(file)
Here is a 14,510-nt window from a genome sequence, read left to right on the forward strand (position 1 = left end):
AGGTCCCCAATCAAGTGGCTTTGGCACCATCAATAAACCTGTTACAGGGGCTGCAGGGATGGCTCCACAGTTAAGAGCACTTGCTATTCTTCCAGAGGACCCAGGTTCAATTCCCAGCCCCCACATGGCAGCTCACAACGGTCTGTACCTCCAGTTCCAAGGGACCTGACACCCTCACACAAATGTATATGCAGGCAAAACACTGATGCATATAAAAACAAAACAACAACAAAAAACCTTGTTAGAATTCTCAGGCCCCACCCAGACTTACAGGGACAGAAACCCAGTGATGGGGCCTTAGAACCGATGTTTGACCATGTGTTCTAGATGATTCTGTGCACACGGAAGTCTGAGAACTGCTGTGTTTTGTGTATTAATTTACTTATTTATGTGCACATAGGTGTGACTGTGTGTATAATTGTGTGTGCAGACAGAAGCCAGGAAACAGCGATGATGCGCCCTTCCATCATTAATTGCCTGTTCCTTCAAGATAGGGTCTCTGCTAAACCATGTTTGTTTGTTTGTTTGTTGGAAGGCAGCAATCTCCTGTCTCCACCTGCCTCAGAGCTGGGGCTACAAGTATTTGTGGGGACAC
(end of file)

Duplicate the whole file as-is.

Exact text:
Here is a 14,510-nt window from a genome sequence, read left to right on the forward strand (position 1 = left end):
AGGTCCCCAATCAAGTGGCTTTGGCACCATCAATAAACCTGTTACAGGGGCTGCAGGGATGGCTCCACAGTTAAGAGCACTTGCTATTCTTCCAGAGGACCCAGGTTCAATTCCCAGCCCCCACATGGCAGCTCACAACGGTCTGTACCTCCAGTTCCAAGGGACCTGACACCCTCACACAAATGTATATGCAGGCAAAACACTGATGCATATAAAAACAAAACAACAACAAAAAACCTTGTTAGAATTCTCAGGCCCCACCCAGACTTACAGGGACAGAAACCCAGTGATGGGGCCTTAGAACCGATGTTTGACCATGTGTTCTAGATGATTCTGTGCACACGGAAGTCTGAGAACTGCTGTGTTTTGTGTATTAATTTACTTATTTATGTGCACATAGGTGTGACTGTGTGTATAATTGTGTGTGCAGACAGAAGCCAGGAAACAGCGATGATGCGCCCTTCCATCATTAATTGCCTGTTCCTTCAAGATAGGGTCTCTGCTAAACCATGTTTGTTTGTTTGTTTGTTGGAAGGCAGCAATCTCCTGTCTCCACCTGCCTCAGAGCTGGGGCTACAAGTATTTGTGGGGACAC